Fraud is one of the societal ills that affect private companies, public institutions, and individuals alike. The loss suffered from fraud has the potential to cripple operations of businesses or put organizations in financial jeopardy.
A report on occupation fraud and abuse compiled by the Association of Certified Fraud Examiners (ACFE) paints a clear picture of fraud in different industries. Fraud in the private sector accounts for 40% of all fraud; while the median loss of reported fraud amounted to $238,000. The banking and financial sector is the hardest hit, comprising 17% of the total fraud cases recorded. Instances of identity theft and credit card fraud have also risen because of the increase in online transactions and uptake of technology.
Below are some of the reasons why fraud has become more common in different industries:
Table of Contents
1. Weaknesses In Internal Controls
Depending on the industry, the type of internal control varies. Governments bodies, for instance, can use a combination of internal auditors and independent firms to check fraud. On the other hand, manufacturing companies can employ CCTV cameras, install GPS trackers on delivery tracks, and employ sophisticated point-of-sale solutions as part of the controls.
The above measures in various industries suffer from adverse factors like human intervention, system failures, programming errors—all of which can provide loopholes for fraud. Employees can easily collaborate with external actors to exploit a weakness or a temporary lapse in the control systems.
Companies and organizations should have mechanisms for employees or whistleblowers to report fraud. These initiatives need to complement internal control efforts. For instance, according to a local firm, Price Armstrong LLC, the False Claims Act in the United States provides a safe channel for whistleblowers to report fraud. Consequently, the government has recovered billions of funds acquired through underhanded deals.
2. Partnerships With Third-Party Contractors And Service Providers
The rise of technology has paved the way for subcontracting and business process outsourcing. Businesses are no longer 100% in charge of production, service quality, and management of the company’s affairs.
Below are instances where third party actors promote fraud:
- Billing gateways and platforms: Private companies, government agencies, and other industries like manufacturing lease billing platforms for better management. Fraudsters can liaise with employees of billing companies or the target company to execute a loss of funds.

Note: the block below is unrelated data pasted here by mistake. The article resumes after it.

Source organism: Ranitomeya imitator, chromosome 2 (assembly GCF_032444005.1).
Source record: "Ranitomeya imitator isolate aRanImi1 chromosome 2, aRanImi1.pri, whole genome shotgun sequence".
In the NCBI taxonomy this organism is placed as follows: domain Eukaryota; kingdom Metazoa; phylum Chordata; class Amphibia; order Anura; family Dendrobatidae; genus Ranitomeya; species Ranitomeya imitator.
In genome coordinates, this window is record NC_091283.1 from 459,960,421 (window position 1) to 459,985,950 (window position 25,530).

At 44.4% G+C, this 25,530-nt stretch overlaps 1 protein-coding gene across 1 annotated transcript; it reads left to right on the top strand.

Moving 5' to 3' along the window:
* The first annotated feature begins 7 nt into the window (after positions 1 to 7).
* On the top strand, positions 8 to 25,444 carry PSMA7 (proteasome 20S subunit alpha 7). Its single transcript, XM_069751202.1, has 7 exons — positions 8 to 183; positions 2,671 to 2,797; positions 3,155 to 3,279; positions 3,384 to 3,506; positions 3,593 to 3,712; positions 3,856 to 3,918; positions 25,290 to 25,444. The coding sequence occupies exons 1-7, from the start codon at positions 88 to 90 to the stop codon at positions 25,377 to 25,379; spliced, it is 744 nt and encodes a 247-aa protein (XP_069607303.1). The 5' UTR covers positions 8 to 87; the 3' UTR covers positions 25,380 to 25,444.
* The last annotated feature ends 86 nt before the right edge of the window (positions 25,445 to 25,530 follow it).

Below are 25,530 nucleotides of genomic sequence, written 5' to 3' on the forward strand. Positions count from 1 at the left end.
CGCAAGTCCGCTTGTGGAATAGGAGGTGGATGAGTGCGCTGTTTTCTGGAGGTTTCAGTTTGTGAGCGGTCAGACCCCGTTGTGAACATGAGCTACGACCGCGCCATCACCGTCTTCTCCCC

- Management systems: Business relies on IT companies to develop software geared towards improving the operations of companies. The software can create a gateway to hackers to access sensitive information like customer information, intellectual property, or business secrets.
- Some organizations are also easily exploited because of their unsecured control and technical knowledge of management systems.
Third-party agreements and business to business gateways provide a big threat to the organization. If organizations fail to ensure secure access to, they could be fall prey to constant fraud incidents.
3. Greed Among Various Stakeholders
Fraud occurs when an opportunity arises for someone with intentions to defraud or steal. Greed among employees, the management and shareholders, can be the catalyst of fraud. The additional pressure to deliver results, drive profitability, or to gain a lavish lifestyle can breed perfect conditions for fraud.
Below are areas where greed can manifest itself into fraud.
- Performance-Based Greed: The need for higher profits or superior rank in the industry is used to create pressure on existing resources. The management sets bigger sales and revenue targets to the sales department and huge end of year bonus.
As a result, sales departments sometimes find the motivation to use fraudulent sales figures to gain the bonus payment.
- Acquiring Defective Systems: The management team of any organization handles the sensitive role of acquiring systems and other key assets. Greed or low moral values can inspire them to acquire defective systems through collaborations with vendors to receive kickbacks.
A poor or a defective information system cannot detect fraud; it may fail to give timely, early warnings, or sufficient details.
4. Employee-Related Fraud
A survey conducted by Price Water House Coopers (PWC) indicated that 52 percent of economic crimes were related to internal actors. This percentage included staff members and management. Big organizations are even more susceptible to employee fraud due to the size of the workforce.
Therefore, organizations should ensure the human resource department is capable of proper vetting during recruitment. Organizations should avoid mistakes of recruiting people involved in fraud instances in the past, or who have questionable value systems.
Poor training, lack of sensitization, and lax company procedures are also to blame for employee theft and fraud. Sensitization on the effects of cash embezzlement, inflation of claims, or stock theft should be part of the measures that can be implemented.
Fraud cases have caused losses in the banking industry, government agencies, non-government bodies, and other industries, including manufacturing. Fraudsters exploit systemic failures or people tasked with overseeing the operations.
Fraud has become more common because of the rise in online transactions, collaborations with third party actors, and poor employee management.